The sadness of knowing that some day spring will come too soon

Climate change brings with it timing mismatches that threaten some species’ survival

Catkins: such is the way spring rolls across Ireland that birches in Cork are fully clothed well in advance of their Antrim siblings. Illustration: Michael Viney

Catkins: such is the way spring rolls across Ireland that birches in Cork are fully clothed well in advance of their Antrim siblings. Illustration: Michael Viney

 

The silver birch at the ditch was sporting its first leaves on sheltered branches, along with small catkins, stiffly arched and green. Down in west Cork the same day would have found birches fully clothed, catkins dangling in primrose-yellow bloom to offer pollen to the bees. And up in the glens of Antrim the leaves on birches would be few if any, and catkins still tight commas on the twigs.

Such is the way spring now unrolls across the island, southwest to northeast. But spring in the 2080s could be different, the Antrim birches having leaped 10 days ahead while those of west Cork are stuck close to their current calendar. This, at least, is what is suggested by simulations for Met Éireann, exploring patterns of tree growth in a much warmer world, plus the onset of hay fever in those with pollen allergies.

In the late 1990s, when it was clear that climate change was producing an earlier spring, I began to record the progress of budburst, year by year, among the trees of the acre. Like other nationwide volunteers, I visited the same branches each morning, from March to mid-June, to mark a card with a number for the stage of their progress: from the very first swelling of tight-clenched winter buds to the full four leaves out and a confetti of bud scales on the ground.

Such intense acquaintance gives a quite new experience of trees – the astonishing bud-burst of the female sycamore, for example, flourishing fat catkins in rosy bracts, exotic as orchids; or the sudden, overnight leaves of lime, poised on ruby twigs like freshly emerged green butterflies.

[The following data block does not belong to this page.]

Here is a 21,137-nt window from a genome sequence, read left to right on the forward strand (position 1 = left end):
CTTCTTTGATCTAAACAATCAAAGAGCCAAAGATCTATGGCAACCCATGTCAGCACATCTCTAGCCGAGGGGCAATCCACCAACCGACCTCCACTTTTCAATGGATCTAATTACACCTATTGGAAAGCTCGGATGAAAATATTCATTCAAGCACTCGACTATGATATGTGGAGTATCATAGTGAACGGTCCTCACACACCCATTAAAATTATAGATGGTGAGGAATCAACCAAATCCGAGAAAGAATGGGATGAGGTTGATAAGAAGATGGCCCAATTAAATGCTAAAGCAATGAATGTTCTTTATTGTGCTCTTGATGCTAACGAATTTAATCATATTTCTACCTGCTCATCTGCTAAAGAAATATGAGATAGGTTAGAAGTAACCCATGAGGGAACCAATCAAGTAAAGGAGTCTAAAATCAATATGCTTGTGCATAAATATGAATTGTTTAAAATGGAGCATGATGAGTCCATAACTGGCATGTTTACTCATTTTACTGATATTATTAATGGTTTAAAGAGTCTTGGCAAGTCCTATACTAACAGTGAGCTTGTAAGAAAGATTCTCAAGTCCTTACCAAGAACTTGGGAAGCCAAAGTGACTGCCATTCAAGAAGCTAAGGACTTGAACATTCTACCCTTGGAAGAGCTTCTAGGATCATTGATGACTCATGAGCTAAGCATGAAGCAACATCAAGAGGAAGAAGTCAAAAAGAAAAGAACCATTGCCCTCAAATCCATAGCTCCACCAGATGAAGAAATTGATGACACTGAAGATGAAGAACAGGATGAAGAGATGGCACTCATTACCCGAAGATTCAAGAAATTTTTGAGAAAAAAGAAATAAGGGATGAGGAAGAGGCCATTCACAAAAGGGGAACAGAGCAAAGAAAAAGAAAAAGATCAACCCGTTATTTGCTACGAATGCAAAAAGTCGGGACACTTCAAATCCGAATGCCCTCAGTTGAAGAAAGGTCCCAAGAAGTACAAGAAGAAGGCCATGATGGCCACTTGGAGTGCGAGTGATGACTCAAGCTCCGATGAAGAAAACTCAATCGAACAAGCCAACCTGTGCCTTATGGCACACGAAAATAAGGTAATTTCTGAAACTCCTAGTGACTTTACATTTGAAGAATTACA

Neither rank as a native Irish tree. Our oak grown from a Strasbourg acorn is now in winsome, golden leaf, while the native sessiles have just managed budburst at the bottom (most twigs and the buds on the ash are still hard and black).

My record-keeping lasted less than a dozen springs, its figures thus of small significance. I became depressed at charting change dictated by human activity. Was this passing pessimism, or just a guilty excuse for abandoning a chore? My pessimism has since broadened to regret. How happy was the amateur study of nature, say a century ago, still a time of naive and wondering discovery, unshadowed by the Ides of the Anthropocene, the man-changed world.

For science, however, phenology, studying the timing of changes in nature, is still a prime tool in charting the impact of climate change. Records of Ireland’s tree life, from budburst to fruiting to leaf fall, are produced in 16 phenological gardens across the country, planted with clones of European tree species as part of an international network. Eleven more gardens have native species alone.

Changing calendar

Records kept by naturalists in the 1800s, my coveted age of innocence, have also helped to measure the changing natural calendar. Sprays of blackberry plants kept in the herbarium at the National Botanic Gardens from 1852 to 2007 have shown significant advances in flowering and fruiting.

As the phases of life in nature’s species respond differently to the pace of climate change, there is a potential “mismatch” of vital timings.

Scientists in the UK have shown how great tits nesting in oak trees can miss the hatch of the leaf-nibbling moth caterpillars they need as food for their young. In Ireland, 36-year records of some 60 moth species showed that many are emerging earlier, their advance ahead of leaf unfolding and bird arrival, all a potential for mismatch as temperatures rise. Our overwintering whooper swans, on the other hand. are leaving for Iceland sooner, having fed sufficiently on Ireland’s earlier crop of grass.

From the heart of Dublin, meanwhile, comes a booklet to remind me of the pleasure of a lunchtime wander in spring around the grounds of TCD: the fourth and most polished edition of Trees of Trinity College Dublin (€8 from the college’s library bookshop and science gallery). Each of the scores of species has an aluminium number on its trunk, plus a profile in the booklet, a spot on its maps, and maybe one of the many fine images.

Brought together from many parts of the world and nourished remarkably on soil filled with medieval rubble, some species were by no means suited to urban arboriculture. In the seven years since the booklet’s last edition, the oldest maples have succumbed and storms have culled some of the rest.

The college’s botany department has produced both this booklet and much current Irish data of phenology. “Disturbing climatic trends are becoming evident,” says the preface, “with increasing temperatures, greater incidence of drought and increasing frequency and intensity of storms. Planting plans for the future must take these trends into account.”

How sad for the wildlife of the temperate world – and for us – that spring should ever come too soon.

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